Using the schema of meditation and building upon it, the experience of hypnosis is much like that of some forms of guided meditation. As in meditation, anyone with desire, intention and motivation can experience the positive effects. In fact, it can be argued that meditation is actually a means of entering a self-hypnotic state, and the major difference between self-hypnosis and meditation is that hypnosis tends to have an end-point in mind (such as smoking cessation, weight loss, alleviation of certain phobias).

The process of hypnosis can feel quite different for everyone, but typically results in a feeling of relaxation and positivity after the session.  Hypnosis and guided meditation are often seen as very similar processes experientially, using guided visualization and inner focus to create greater focus and increased sense of calm. As in meditation, the participant is always in control, and can come in or out of the experience at will.

According to Rod Kelly, therapeutic hypnotist and healer of Ancient Art of Self-Healing, we are not only in total control, but each one of us is “the only person in the world who has the right or ability to heal ourselves because this is our [individual] life’s journey.” He says, “I show how simple it is to become a self-healer [by facilitating] a change in attitude and a change in belief, since intention is powerless without supportive action.”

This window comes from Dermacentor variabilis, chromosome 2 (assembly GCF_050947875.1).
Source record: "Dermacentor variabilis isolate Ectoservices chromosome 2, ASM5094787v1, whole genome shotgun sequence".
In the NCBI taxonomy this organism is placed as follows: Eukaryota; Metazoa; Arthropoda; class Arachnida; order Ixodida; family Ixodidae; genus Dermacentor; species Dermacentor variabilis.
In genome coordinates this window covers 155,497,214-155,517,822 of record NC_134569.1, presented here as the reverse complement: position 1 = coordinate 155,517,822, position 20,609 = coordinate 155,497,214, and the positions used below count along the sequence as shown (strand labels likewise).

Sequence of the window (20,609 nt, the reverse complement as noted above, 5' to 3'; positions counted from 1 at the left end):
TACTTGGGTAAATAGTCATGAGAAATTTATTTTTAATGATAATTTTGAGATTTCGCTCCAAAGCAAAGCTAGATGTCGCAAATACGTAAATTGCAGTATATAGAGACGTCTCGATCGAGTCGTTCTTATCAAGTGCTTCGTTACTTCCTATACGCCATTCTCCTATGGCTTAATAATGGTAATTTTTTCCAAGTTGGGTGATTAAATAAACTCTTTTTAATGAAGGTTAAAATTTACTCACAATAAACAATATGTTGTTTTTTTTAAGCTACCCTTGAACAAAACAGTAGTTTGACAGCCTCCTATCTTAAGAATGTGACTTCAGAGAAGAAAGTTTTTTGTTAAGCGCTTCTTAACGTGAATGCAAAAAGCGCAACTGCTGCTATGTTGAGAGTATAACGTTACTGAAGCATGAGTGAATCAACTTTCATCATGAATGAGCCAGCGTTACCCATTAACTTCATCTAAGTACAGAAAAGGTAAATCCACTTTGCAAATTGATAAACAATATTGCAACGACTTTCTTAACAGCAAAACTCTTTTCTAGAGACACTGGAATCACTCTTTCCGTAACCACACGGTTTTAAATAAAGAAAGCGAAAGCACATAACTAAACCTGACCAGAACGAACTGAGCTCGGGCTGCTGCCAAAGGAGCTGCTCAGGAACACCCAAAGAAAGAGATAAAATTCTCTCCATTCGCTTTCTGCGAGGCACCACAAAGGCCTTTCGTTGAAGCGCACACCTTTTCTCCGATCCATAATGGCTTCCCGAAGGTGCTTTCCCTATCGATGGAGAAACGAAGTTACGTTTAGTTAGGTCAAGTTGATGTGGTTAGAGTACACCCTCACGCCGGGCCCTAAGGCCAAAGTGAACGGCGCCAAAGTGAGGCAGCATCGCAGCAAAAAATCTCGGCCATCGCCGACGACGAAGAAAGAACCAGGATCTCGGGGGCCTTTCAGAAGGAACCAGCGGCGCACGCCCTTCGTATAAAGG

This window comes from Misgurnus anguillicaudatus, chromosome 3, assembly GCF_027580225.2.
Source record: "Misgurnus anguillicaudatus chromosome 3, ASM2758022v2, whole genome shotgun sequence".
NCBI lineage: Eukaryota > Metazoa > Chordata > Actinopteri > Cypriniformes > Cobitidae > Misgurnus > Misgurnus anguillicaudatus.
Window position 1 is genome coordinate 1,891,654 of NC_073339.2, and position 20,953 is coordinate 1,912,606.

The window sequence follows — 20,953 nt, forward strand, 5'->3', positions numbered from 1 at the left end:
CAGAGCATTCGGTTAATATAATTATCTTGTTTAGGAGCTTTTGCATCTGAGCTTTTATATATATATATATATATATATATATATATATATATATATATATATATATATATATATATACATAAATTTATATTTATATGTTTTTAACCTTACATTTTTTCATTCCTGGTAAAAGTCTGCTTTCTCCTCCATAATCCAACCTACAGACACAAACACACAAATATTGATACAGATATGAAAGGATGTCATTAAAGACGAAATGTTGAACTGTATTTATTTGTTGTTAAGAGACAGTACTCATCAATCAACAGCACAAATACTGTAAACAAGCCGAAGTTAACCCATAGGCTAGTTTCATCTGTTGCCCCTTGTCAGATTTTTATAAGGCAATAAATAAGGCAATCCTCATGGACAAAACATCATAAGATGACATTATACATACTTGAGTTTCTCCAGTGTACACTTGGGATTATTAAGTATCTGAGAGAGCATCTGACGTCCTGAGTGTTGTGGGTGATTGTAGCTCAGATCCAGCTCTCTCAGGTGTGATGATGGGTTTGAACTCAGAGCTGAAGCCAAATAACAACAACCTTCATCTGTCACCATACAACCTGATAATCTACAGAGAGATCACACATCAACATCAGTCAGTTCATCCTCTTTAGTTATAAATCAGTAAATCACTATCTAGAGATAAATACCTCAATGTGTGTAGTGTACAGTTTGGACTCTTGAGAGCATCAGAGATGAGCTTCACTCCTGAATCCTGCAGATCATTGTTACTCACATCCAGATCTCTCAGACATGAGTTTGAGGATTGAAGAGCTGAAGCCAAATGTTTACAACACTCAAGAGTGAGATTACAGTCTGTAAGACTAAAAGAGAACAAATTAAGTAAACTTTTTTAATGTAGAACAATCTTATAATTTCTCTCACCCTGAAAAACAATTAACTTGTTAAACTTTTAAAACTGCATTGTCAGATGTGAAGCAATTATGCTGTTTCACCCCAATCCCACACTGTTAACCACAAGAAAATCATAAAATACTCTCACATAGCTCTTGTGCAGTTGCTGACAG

Kelly’s approach stems from physics, which he describes as a system of healing; he applies one law against another to help a client achieve a desired result. The foundation of his work is based upon the laws of positive and negative energy, and that positive energy consumes negative energy. He says that the cross-section of all disease is negative energy and the laws of physics work in our favor in terms of healing. Due to the instability and slower molecular spin of negative energy, a flood of positive energy causes negative energy to lose stability, and both cannot ultimately occupy the same space. Positive energy is enlightened energy, and negative energy is a lack of knowledge or enlightenment. At 71 years old, Kelly is in the best health of his life due to “listening to my own instincts and my five-part healing protocol.”